"Ladies . .. gentlemen . . ." Fundi said, pulling a Cuban cigar from his top pocket. The reporters waited as he puffed life into it. He looked up and smiled.
"You'll hafta direct all questions to my attorney. That's why I paid him all that money," Fundi said and laughed.
As if all their heads were tied together, the pack of reporters turned in Jaffee's direction just as Richard stepped into the back of the John Milton and Associates limousine. One of the younger and more determined interviewers rushed down the steps, shouting, "Mr. Jaffee! Just a moment, please. Mr. Jaffee!" The small crowd of attending reporters and friends all laughed as the limousine door was closed and the chauffeur went around the car to get behind the wheel. In moments the vehicle pulled away from the curb.
Richard Jaffee sat back and stared ahead.
"To the office, sir?" the chauffeur inquired.
"No, Charon. Take me home, please."
The tall, olive-skinned Egyptian with almond-shaped eyes peered into the rearview mirror as if he were looking into a crystal ball. His butter-smooth face wrinkled at the corners of his eyes. There was a nearly indistinguishable nod, confirming what he saw, what he knew.
"Very good, sir," Charon replied. He sat back and drove on with the stoical presence of an undertaker's assistant driving a hearse.
Richard Jaffee didn't change position, didn't shift his posture, didn't turn to his right or left to look at anything on the streets. The thirty-three-year-old man seemed to be aging every passing minute. His complexion paled; his light blue eyes became dull gray, and the creases in his forehead deepened. He brought his hands to his cheeks and patted them gently as if to be sure he had not already decomposed.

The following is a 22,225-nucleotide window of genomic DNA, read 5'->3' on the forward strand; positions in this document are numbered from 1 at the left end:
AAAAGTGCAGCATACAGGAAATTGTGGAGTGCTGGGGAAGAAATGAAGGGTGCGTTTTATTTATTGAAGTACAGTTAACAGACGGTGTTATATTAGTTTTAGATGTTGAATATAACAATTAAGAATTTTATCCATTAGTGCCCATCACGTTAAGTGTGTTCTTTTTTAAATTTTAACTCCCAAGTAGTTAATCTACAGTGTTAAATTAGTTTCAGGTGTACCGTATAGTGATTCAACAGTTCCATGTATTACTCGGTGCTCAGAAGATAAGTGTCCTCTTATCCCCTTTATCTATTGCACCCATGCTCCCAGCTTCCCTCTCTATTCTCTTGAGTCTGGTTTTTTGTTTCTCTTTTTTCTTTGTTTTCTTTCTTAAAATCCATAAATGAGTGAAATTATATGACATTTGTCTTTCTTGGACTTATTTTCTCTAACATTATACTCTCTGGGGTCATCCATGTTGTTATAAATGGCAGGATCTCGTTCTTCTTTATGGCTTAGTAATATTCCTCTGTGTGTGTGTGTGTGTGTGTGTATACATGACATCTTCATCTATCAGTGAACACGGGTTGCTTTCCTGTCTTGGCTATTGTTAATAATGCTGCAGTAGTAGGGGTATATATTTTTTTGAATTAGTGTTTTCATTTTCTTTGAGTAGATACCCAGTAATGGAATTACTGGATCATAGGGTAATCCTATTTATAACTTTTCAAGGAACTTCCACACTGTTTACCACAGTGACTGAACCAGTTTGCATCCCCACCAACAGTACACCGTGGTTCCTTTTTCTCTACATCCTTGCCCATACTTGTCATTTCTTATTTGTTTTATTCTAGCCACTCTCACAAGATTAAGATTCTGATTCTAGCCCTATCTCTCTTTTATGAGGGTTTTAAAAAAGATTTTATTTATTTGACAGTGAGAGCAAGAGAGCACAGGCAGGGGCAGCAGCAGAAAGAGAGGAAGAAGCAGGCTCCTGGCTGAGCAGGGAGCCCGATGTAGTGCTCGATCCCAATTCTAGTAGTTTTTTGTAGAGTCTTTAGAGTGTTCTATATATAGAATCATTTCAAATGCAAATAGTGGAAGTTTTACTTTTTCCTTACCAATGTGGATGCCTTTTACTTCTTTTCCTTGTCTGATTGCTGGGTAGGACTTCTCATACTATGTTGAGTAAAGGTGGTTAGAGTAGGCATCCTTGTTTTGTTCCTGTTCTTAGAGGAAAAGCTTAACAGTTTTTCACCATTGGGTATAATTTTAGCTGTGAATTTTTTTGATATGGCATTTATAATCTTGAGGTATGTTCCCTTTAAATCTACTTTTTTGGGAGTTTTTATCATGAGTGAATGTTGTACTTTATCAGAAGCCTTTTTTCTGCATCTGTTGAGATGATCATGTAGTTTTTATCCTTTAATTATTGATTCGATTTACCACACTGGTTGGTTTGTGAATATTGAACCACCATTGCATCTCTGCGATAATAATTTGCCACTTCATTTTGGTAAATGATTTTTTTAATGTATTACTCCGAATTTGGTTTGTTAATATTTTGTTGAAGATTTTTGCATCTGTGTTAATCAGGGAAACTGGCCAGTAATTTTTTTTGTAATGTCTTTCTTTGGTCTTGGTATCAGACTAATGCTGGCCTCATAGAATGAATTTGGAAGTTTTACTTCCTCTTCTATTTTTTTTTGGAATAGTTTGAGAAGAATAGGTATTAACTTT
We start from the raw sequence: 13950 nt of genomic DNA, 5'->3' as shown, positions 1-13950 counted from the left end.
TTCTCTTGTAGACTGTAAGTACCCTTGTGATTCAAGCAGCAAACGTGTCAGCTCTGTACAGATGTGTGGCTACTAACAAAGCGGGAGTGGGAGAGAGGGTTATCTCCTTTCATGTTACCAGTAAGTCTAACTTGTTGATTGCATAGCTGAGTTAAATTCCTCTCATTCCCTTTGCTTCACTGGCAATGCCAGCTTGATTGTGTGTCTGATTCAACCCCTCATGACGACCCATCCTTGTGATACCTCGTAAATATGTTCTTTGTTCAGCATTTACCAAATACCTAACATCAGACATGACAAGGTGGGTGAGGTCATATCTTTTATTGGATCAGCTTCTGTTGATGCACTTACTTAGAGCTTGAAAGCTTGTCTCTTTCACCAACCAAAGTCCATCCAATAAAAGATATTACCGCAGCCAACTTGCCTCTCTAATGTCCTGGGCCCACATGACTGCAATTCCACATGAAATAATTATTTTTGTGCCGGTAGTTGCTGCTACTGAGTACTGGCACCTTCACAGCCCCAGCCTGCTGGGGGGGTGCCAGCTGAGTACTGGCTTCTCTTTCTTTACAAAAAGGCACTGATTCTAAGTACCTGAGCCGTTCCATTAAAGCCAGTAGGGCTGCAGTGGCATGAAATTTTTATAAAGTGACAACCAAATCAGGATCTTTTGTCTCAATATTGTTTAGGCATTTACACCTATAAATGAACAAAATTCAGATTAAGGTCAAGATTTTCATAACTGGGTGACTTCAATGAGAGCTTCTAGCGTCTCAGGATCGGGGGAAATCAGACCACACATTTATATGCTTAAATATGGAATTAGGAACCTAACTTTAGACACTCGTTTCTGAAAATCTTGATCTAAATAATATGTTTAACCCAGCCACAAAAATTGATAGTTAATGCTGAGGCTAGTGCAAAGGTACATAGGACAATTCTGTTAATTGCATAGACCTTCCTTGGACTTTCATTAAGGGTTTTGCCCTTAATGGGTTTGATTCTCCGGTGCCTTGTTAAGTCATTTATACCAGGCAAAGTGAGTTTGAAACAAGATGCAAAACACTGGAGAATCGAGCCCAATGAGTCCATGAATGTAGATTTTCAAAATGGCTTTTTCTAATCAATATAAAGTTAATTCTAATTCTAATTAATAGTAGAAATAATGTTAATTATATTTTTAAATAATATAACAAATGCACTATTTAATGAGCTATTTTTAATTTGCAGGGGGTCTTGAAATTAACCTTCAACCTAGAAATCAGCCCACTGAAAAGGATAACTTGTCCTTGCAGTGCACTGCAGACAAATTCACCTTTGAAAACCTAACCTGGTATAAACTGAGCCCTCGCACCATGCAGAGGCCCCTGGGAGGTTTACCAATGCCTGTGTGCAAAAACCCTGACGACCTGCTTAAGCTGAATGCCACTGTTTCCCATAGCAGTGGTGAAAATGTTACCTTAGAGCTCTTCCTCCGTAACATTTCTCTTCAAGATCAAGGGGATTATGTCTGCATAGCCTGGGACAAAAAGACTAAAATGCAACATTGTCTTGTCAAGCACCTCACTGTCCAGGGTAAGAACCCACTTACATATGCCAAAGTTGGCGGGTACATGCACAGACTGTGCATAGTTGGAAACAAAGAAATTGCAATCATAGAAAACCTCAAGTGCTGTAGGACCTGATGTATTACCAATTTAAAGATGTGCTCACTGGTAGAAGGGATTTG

And then he finally sat back and closed his eyes. Almost immediately, he pictured Gloria the way she had been before they had moved to Manhattan. He saw her as she was when they had first met—bright, innocent, bubbly but gentle, and very trusting. Her optimism and faith had been so refreshing and so stimulating. It filled him with a driving desire to give her everything, to work hard to make the world as soft and as happy as she saw it, to protect and to cherish her until death did them part.
Which it had, less than a month ago, in a delivery room of the Manhattan Memorial Hospital, even though she had had the best care and what had seemed like a perfectly healthy and normal pregnancy. She had given birth to a beautiful son, his features perfect, his health excellent, but the effort inexplicably took her life. The doctors couldn't explain it. Her heart simply gave out, they told him, as if her heart had grimaced, sighed, and lost its breath.
But he knew why she had died. He had confirmed his suspicions, and he had placed the blame solely on himself, for he had brought Gloria here. She had trusted him, and he had delivered her as though she were a sacrificial lamb.